Gutenberg Color Pallette

I know that the rather lovely Gutenberg isn’t supposed to be used on production sites yet but I figure this blog doesn’t really count so I’m using this as my playground. I am also very aware that Gutenberg has split opinion in the WordPress community and there are a lot of issues to work through but, as I mentioned very briefly before, I am enjoying Gutenberg and like the direction it is taking WordPress as a content editor.

There will be a lot of head scratching and working out to be done to make sure sites I’ve made work with it, and to work out how Gutenberg sits alongside all the WordPress site builders that I’ve inherited over the last few years, but I’ve added it in to my work flow for site development now, taking me away from encouraging people to use something such as Divi or similar. They are great, but, when simplicity is desired, Gutenberg works for me.


Anyway – enough of that – the above code snippet is one of my new favourite things. It is, I think, pretty obvious what it does – as the code suggests it edits the colour palette options that are available in the Gutenberg editor (for those of you who don’t know Gutenberg – see the image, it’s a handy little Background / Text Colour editor). Drop the snippet in to your theme’s functions file and you’re away.

Simply put, this snippet lets you, the designer / developer behind the website, encourage the content creator for the site to use specific colours within their content. Very handy! The colour picker remains in place so people can go off-piste if they are that way inclined although even that functionality can be removed with the addition of add_theme_support('disable-custom-colors') if you need such restrictions.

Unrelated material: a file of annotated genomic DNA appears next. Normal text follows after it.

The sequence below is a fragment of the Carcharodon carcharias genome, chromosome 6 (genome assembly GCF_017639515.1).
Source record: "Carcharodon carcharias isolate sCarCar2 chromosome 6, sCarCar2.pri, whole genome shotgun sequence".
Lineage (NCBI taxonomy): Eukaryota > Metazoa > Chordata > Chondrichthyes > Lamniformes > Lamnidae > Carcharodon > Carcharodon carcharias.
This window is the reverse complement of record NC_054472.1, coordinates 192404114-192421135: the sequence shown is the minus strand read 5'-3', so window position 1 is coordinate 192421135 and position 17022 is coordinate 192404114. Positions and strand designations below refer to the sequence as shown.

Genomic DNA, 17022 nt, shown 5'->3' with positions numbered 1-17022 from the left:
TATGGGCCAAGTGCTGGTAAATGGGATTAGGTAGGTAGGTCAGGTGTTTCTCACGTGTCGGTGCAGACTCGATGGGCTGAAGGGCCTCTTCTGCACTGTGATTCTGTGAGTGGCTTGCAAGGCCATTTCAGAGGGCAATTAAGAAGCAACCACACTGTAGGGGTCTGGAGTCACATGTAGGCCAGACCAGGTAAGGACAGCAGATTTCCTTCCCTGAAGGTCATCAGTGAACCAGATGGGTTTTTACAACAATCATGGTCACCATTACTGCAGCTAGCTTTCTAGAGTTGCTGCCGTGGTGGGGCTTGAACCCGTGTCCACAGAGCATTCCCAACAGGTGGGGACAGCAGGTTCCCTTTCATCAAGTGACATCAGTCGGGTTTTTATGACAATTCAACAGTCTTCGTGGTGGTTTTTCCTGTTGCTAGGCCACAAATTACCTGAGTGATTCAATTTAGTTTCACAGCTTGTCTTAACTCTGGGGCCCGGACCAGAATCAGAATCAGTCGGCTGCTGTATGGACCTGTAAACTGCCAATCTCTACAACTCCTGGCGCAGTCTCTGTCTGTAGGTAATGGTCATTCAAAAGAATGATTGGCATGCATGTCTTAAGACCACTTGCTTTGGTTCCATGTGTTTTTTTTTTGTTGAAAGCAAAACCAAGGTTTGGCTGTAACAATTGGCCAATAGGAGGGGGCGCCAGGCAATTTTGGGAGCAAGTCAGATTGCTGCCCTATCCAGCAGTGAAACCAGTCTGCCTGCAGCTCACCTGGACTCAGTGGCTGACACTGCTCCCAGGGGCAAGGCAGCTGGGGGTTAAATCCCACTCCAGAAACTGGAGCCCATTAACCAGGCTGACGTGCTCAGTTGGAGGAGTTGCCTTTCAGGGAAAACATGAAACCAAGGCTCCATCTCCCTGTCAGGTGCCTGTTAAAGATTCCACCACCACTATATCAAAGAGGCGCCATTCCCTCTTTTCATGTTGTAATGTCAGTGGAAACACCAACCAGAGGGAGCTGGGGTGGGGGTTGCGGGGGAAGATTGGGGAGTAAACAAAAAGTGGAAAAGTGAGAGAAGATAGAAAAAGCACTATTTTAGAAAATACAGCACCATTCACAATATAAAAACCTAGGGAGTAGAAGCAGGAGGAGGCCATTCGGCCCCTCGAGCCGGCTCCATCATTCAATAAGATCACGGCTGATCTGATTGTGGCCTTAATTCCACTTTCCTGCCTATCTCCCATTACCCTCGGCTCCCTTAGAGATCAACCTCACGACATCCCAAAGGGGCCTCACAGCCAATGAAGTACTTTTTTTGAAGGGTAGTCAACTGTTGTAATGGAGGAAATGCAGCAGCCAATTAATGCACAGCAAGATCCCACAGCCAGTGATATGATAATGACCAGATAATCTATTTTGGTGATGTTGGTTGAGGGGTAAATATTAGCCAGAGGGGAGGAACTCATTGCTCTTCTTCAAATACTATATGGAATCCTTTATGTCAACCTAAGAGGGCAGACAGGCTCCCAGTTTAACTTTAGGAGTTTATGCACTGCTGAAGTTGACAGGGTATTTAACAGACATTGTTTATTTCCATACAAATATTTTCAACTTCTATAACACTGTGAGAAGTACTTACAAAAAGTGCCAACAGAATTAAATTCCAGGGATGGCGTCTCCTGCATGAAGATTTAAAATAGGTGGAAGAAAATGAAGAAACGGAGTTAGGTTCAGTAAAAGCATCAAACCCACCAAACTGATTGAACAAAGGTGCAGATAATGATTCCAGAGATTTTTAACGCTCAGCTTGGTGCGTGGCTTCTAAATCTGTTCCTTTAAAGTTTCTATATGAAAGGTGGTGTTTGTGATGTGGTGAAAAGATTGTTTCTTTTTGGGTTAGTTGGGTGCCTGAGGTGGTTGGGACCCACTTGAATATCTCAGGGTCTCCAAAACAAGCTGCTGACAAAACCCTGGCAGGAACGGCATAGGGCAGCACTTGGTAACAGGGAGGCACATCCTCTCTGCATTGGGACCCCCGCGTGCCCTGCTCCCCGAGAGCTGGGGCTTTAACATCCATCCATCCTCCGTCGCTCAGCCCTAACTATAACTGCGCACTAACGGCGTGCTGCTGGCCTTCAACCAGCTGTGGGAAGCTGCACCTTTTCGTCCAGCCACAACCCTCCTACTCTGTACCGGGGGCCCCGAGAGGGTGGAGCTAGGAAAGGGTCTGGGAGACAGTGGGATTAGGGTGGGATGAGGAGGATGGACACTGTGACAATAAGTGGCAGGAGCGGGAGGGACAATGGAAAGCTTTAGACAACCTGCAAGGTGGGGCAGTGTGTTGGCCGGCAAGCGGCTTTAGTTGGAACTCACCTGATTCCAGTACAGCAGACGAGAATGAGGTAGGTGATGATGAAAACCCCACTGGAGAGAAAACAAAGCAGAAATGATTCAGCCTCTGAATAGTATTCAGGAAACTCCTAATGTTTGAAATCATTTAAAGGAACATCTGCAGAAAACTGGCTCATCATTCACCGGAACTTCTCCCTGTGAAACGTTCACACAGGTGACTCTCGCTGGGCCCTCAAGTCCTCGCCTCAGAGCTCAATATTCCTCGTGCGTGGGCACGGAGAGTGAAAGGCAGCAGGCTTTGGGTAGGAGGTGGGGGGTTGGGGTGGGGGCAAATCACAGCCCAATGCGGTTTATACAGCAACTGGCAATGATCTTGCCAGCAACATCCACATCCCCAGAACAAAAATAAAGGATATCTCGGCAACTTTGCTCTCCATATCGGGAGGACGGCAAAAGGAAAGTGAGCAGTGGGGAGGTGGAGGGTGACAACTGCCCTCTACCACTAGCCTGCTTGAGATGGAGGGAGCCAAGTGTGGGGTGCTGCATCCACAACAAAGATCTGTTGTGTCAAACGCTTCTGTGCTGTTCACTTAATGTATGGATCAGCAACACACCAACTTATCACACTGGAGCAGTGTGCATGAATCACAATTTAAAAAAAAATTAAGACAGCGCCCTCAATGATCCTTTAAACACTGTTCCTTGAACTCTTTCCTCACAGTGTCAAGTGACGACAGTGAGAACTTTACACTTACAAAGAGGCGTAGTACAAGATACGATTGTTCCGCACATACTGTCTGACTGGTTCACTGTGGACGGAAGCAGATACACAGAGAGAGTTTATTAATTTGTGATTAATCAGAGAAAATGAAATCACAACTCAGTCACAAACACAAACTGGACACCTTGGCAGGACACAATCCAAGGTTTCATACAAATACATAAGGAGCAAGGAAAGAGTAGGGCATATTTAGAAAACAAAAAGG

NB Thanks to for the colour scheme in this example.


$ftp_conn = ftp_connect($host) or die("Could not connect to server");
$login = ftp_login ($ftp_conn, $user, $password);

I am pretty sure that ftp_connect isn’t recommended from a security point of view, and probably hasn’t been for a couple of hundred years.

Having said that, it turns out that when a third party says ‘to hell with the security concerns’, and only gives you access to FTP for an order process it’s pretty straight forward to connect with the PHP I’m putting together.


Welcome Prefix

function replace_prefix( $wp_admin_bar ) {
 $newtitle = str_replace( 'Hi,', 'Logged in as', $my_account->title );
 $wp_admin_bar->add_node( array(
 'id' => 'my-account',
 'title' => $newtitle,
 ) );
 add_filter( 'admin_bar_menu', 'replace_prefix',25 );

It’s the little things that make me happy. Like controlling the WordPress prefix to the username in the admin bar. Here from a simple “Hi” to a “Logged in as” notification.